The budget tabled by the Alberta government Thursday makes two grand bets: that rising oil prices will once again free the province from the horrible fiscal jam in which it finds itself and that the public will support massive debt accumulation until an economic turnaround takes root.
It can't be overstated what enormous gambles both strategies are.
This was the third budget for Premier Rachel Notley's NDP government, and, as expected, it did not deviate much from the bold, if risky, political course she has set for the province. And part of the danger inherent in that direction is the belief the public will accept building up massive levels of debt during a recession to protect key public-sector resources and services.
Still, for a province that was once synonymous with zero liabilities and enviable rainy-day funds, the numbers are staggering. For the 2017-18 fiscal year, the total debt will be $45-billion, which represents a debt-to-Gross Domestic Product ratio of just more than 14 per cent. By 2019-20, when the next election will be held, that debt is expected to explode to $71-billion – or 19.5 per cent of GDP.
That would put the province beyond the debt levels of neighbouring British Columbia and Saskatchewan, a fact that will provide Ms. Notley's conservative-minded political opponents with no end of ammunition to use against her from now until the next election. Where B.C. just tabled its fifth consecutive balanced budget, the Alberta NDP doesn't anticipate being in the black again until 2024.
The Alberta government will borrow nearly $6.3-billion this upcoming fiscal year just to keep the lights on and $7.8-billion next. It will pay $1.3-billion in debt servicing costs this year and, wait for it, nearly $1-billion more than that a couple of years later.
Oh, how the mighty have fallen.
Scarier, still, is the degree to which the New Democrats are relying on a serious uptick in the price of oil just to sustain the audacious debt numbers they have just placed before the Alberta public.
With oil prices currently hovering below $50 (U.S.) a barrel, the government is forecasting them to average $55 in the upcoming fiscal year, climbing to $68 by 2019-20. The government has budgeted for $2.546-billion (Canadian) in bitumen royalties for 2017-18, a number the New Democrats suggest will grow to $5.269-billion two years out.
But think about this: Every $1-a-barrel drop in the price of oil represents roughly a $130-million loss in revenue to the government. That tells you just how perilous these times are for the province. Unless oil rebounds to the optimistic degree Finance Minister Joe Ceci is projecting, things in Alberta could get uglier than they already are – far, far uglier.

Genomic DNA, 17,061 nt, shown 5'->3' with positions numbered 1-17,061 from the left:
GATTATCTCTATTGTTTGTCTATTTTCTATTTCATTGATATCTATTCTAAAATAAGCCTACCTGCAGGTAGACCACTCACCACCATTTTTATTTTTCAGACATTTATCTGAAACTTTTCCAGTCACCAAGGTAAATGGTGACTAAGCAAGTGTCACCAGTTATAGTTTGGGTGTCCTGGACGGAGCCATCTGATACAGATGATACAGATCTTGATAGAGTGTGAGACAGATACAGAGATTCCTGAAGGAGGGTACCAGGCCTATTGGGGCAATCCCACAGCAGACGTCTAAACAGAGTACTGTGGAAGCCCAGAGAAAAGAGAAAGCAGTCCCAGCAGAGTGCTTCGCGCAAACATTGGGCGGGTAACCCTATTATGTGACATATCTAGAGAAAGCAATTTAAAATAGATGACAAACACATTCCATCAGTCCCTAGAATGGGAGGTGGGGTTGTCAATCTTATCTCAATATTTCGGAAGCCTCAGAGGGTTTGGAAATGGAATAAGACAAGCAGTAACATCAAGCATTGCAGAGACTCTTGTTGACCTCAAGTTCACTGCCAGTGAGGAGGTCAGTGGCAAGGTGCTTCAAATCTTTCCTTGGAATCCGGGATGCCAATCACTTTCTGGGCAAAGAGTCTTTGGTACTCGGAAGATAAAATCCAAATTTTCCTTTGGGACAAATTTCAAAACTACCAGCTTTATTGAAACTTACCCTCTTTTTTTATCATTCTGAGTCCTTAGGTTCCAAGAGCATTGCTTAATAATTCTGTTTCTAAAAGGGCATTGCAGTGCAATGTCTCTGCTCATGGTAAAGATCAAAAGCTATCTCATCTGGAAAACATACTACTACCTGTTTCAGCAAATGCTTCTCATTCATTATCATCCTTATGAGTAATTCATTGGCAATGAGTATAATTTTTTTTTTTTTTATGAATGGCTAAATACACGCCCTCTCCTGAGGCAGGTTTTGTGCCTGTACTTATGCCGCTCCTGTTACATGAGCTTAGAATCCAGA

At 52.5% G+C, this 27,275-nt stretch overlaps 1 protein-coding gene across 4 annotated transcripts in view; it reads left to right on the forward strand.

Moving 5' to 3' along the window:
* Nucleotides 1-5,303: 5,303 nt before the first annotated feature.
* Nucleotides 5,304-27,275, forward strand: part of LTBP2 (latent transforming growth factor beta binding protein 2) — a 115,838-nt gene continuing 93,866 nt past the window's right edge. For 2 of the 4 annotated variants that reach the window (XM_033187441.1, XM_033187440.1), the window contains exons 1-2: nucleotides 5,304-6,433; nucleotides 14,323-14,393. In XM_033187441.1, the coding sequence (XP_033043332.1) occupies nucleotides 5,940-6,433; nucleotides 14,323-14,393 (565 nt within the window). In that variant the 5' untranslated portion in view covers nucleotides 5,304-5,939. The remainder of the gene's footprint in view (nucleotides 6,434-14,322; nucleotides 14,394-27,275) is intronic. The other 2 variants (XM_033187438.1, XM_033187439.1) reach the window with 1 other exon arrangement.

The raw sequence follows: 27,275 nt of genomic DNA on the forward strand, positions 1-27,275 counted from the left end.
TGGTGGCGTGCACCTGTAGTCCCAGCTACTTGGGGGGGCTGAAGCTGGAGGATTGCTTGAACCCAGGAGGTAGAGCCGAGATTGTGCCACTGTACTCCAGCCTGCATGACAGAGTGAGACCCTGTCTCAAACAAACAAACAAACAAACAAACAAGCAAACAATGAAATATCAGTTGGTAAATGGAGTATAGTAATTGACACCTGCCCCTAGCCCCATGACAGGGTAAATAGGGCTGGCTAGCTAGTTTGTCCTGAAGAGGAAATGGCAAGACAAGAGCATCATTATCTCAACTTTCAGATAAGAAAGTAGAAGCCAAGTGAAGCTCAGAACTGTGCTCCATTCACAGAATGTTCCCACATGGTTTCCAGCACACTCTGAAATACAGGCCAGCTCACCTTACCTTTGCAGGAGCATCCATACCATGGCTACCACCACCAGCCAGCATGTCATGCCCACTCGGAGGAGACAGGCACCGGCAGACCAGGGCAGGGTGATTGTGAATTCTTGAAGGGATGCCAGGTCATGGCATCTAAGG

And we haven't even considered what happens if the B.C. New Democrats win election in May, in part on the promise they will shut the Kinder Morgan pipeline expansion down. The Alberta government is already projecting that project, and Enbridge's recently approved Line 3 replacement, will increase the province's GDP by roughly 1.5 per cent by 2022.
One other thing. The budget does not account for any cost increases that might accrue from public-sector settlements currently being negotiated. So, unless these unions agree to zero increases, there will be tens of millions of dollars in added expenses for which the government has not budgeted.
Of course, the nasty economic fundamentals upon which this budget is based are not the fault of the Alberta NDP. Premier Notley didn't ignite the crash in the price of oil or play any role in ensuring those prices stayed low.
One could argue she picked the wrong time to initiate its Climate Leadership Plan (which includes a carbon tax) at a significant cost to the treasury. On the other hand, the NDP could claim Ottawa would never have approved Kinder Morgan without substantial inroads on the environment. (This is assuredly true.)
Both the Opposition Wildrose Party and Progressive Conservatives will both zero in on the debt and deficit numbers in this budget, and understandably so. However, they both have the luxury of not having to outline where they would make cuts to mitigate the amount of debt the province is taking on.
Ultimately, this budget is about ideology as much as anything else. The NDP believes you can spend your way out of a recession, while the government's conservative opposition would contend you should do just the opposite.
Ultimately, voters will decide which approach is right.